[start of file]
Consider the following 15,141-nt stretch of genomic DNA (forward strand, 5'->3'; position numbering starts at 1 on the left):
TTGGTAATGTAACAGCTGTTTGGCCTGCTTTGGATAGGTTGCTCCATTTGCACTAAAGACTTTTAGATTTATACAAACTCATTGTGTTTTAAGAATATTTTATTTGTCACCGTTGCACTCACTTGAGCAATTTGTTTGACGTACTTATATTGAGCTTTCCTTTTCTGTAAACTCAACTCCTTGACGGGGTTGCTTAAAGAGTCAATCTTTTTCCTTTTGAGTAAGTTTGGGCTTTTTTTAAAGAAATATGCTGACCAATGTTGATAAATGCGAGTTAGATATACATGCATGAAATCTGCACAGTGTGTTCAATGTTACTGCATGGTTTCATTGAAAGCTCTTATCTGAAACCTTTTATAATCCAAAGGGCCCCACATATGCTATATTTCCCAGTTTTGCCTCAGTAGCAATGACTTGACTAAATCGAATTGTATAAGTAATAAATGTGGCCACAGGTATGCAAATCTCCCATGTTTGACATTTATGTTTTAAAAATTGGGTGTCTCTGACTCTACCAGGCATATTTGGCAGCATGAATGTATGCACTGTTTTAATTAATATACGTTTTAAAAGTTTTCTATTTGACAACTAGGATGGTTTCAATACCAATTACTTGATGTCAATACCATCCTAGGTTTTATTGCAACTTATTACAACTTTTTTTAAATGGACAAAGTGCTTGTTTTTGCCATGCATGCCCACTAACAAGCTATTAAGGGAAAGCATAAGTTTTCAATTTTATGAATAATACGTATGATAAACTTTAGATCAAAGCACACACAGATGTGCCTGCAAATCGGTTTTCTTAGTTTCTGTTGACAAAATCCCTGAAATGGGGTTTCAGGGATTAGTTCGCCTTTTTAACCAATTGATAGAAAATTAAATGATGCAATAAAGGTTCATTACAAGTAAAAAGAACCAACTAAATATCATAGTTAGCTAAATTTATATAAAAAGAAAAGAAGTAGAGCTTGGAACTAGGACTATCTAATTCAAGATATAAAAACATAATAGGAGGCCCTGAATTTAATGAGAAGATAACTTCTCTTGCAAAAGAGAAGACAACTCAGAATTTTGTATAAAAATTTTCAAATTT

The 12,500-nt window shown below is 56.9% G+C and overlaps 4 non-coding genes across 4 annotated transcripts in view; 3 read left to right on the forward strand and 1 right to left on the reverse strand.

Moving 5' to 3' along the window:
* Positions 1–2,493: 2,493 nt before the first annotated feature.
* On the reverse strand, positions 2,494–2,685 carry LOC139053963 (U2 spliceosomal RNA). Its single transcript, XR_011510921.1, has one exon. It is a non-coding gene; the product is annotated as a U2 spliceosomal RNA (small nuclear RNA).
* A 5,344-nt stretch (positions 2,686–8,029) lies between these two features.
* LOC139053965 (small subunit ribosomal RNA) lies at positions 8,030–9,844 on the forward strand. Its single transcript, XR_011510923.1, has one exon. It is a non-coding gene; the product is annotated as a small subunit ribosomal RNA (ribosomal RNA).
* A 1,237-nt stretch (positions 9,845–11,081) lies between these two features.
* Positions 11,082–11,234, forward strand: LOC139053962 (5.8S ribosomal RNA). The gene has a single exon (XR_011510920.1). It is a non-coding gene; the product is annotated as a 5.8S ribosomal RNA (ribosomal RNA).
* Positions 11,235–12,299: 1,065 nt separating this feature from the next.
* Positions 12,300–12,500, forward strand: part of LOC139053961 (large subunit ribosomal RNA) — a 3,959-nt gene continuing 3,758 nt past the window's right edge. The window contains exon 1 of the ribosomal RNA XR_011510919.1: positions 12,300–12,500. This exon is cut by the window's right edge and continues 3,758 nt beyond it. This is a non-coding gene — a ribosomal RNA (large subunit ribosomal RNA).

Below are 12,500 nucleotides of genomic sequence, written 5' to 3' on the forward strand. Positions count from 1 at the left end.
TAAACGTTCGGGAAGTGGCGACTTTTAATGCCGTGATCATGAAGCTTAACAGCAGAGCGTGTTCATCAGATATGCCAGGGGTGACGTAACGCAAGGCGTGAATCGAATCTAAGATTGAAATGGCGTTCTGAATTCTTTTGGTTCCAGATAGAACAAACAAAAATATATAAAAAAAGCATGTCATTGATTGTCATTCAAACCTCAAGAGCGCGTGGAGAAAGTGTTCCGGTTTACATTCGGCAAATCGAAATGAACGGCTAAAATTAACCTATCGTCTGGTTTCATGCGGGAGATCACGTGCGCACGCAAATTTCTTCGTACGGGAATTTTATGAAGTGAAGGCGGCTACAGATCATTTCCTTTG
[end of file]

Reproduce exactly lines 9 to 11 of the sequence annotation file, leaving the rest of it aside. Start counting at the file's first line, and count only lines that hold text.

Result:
* A 1,237-nt stretch (positions 9,845–11,081) lies between these two features.
* Positions 11,082–11,234, forward strand: LOC139053962 (5.8S ribosomal RNA). The gene has a single exon (XR_011510920.1). It is a non-coding gene; the product is annotated as a 5.8S ribosomal RNA (ribosomal RNA).
* Positions 11,235–12,299: 1,065 nt separating this feature from the next.